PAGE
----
July 12, 2019 feature
Creating two-dimensional layered Zintl phase by dimensional manipulation of the crystal structure
The discovery of new families of two-dimensional (2-D) layered materials beyond graphene has always attracted great attention, but it remains challenging to artificially recreate the honeycomb atomic lattice structure with multi-components such as hexagonal boron nitride in the lab. In a new study now published on Science Advances, Junseong Song and colleagues at the departments of Energy Science, Nanostructure Physics, Environmental Science and Materials Science in the Republic of Korea developed an unprecedented structure of the Zintl phase.
They constructed the material by staking sp2-hybridized honeycomb ZnSb layers and via the dimensional manipulation of a crystal structure from the sp3-hybridized 3-D-ZnSb state. The materials scientists combined structural analysis with theoretical calculations to form a stable and robust layered structure of 2-D-ZnSb. This phenomenon of bi-dimensional polymorphism was not previously observed at ambient pressure in Zintl families. Therefore, the new work provides a rational design strategy to search and create new 2-D layered materials in various compounds. The new results will allow the unlimited expansion of 2-D libraries and their corresponding physical properties.
The advent of Dirac physics of graphene triggered an explosive interest in research on two-dimensional (2-D) materials with varied applications in electronics, magnetics, energy and chemistry to quantum physics. At present, 2-D research is primarily focused on a few 2-D materials containing a single or several atomic layers exfoliated from their mother compounds, in contrast to 2-D atomic crystals such as silicone. This can restrict the method of 2-D materials development to two approaches of exfoliation and chemical vapor deposition. It is therefore highly desirable to expand on 2-D materials research to artificially create a new 2-D material with a new synthetic approach and form a variety of material groups.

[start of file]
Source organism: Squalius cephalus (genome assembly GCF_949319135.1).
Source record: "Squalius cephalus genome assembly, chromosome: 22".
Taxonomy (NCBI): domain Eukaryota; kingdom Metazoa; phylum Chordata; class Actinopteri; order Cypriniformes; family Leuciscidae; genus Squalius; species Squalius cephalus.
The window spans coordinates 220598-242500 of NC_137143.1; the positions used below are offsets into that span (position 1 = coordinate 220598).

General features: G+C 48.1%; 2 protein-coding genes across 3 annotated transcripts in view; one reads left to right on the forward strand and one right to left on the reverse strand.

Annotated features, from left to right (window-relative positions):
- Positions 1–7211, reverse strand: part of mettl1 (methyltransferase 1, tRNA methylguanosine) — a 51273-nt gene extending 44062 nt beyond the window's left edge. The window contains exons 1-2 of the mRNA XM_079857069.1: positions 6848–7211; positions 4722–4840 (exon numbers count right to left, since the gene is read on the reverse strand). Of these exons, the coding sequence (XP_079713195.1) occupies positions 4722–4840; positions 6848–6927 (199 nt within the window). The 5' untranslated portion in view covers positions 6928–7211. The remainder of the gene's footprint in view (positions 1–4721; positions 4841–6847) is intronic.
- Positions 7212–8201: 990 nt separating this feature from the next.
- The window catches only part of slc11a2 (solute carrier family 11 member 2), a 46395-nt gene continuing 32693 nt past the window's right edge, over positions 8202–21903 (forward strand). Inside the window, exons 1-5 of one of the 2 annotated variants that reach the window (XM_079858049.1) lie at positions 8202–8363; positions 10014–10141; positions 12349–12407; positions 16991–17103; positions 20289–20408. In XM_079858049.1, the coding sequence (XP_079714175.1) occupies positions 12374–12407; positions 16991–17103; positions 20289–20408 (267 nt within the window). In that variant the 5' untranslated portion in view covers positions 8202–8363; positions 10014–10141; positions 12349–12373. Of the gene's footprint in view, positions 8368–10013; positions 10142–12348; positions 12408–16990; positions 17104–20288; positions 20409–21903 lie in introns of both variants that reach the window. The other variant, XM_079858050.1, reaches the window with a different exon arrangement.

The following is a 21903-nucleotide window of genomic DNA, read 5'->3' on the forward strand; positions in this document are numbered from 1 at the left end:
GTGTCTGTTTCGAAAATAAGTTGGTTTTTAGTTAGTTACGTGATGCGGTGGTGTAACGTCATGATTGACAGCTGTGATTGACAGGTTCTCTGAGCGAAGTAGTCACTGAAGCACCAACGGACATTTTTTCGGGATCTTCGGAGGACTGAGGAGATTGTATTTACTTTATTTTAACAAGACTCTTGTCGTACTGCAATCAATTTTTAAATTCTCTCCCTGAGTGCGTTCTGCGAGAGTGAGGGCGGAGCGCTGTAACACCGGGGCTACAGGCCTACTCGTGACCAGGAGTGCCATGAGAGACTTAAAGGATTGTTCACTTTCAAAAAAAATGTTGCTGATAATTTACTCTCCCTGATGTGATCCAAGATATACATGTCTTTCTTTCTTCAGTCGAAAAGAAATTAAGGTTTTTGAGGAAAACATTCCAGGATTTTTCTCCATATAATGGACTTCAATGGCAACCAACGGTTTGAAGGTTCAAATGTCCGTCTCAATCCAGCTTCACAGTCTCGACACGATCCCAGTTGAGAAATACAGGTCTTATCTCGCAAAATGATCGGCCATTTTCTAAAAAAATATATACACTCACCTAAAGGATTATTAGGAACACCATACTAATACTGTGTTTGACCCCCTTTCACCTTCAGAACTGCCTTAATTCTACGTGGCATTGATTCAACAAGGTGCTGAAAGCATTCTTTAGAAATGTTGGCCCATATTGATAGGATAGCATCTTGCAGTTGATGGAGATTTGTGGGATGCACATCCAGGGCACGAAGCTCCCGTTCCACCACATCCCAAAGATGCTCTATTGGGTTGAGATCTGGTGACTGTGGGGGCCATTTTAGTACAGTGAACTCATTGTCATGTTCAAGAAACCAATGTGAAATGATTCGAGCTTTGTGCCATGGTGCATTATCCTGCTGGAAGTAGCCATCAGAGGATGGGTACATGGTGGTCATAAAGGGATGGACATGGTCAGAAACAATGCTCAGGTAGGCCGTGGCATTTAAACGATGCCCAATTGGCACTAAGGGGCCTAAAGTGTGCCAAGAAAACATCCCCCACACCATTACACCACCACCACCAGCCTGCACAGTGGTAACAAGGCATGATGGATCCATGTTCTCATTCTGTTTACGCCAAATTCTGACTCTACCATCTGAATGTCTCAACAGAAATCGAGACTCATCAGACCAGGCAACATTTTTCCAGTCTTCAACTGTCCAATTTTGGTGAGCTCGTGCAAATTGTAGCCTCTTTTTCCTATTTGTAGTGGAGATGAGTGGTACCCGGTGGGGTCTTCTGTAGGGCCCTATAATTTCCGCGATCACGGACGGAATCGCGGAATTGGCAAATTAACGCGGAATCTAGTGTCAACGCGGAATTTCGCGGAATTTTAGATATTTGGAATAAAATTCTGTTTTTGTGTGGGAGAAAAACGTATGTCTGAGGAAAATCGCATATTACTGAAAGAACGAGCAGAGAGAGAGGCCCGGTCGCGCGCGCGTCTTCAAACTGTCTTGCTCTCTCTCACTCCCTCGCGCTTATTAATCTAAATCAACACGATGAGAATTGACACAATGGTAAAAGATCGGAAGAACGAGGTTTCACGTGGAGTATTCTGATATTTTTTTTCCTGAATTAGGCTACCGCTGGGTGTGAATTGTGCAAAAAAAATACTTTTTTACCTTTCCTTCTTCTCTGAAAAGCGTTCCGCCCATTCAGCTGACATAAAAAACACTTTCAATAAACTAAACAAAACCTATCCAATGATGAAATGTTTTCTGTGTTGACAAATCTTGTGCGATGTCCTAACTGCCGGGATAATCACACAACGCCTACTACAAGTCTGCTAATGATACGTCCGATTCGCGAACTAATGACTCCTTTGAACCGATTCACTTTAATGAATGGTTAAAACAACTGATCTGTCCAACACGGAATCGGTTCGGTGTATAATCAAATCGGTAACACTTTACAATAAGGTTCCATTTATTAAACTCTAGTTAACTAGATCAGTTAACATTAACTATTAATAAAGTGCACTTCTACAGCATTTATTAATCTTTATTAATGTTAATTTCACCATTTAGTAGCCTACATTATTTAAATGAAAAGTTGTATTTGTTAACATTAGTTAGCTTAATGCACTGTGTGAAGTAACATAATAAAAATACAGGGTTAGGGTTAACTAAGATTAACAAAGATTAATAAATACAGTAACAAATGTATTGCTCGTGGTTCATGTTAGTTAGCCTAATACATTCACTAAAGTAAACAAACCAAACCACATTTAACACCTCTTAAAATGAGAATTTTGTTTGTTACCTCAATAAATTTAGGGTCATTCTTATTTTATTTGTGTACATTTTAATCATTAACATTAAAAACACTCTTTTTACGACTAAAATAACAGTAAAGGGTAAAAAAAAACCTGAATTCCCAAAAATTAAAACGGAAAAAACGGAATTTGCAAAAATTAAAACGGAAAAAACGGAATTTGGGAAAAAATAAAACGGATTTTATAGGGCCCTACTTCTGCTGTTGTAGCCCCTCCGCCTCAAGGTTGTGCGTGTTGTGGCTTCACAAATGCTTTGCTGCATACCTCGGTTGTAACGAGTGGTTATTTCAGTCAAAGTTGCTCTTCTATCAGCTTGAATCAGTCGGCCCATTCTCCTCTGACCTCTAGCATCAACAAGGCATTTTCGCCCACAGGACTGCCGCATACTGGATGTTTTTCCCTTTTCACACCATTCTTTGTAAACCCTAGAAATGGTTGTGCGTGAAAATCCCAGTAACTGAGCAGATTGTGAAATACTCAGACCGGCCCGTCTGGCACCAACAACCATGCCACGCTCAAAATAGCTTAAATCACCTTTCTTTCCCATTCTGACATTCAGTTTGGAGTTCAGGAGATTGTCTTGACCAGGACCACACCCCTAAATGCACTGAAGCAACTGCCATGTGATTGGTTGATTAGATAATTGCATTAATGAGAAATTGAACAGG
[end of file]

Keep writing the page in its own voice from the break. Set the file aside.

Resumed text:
In new materials discovery, transformation of a crystal structure is a widely recognized key factor. Where the temperature-pressure and electrostatic-doping induced structural phase transitions are core to explore a new crystal structure or to switch 2-D materials properties. For instance, most transition metal dichalcogenides exhibit polymorphic phase transition to access inherently diverse properties including superconducting and topological states. The transition has led to promising applications including electronic homojunction, photonic memory devices and catalytic energy materials.
These polymorphic transitions only occurred between different layered structures in the same two dimensions and remain to be realized between different dimensions of a crystal structure at ambient pressure. To reach ultimate crystal engineering and alter the structural dimension of multicomponent compounds is a promising next frontier in materials science beyond the allotropes of carbon.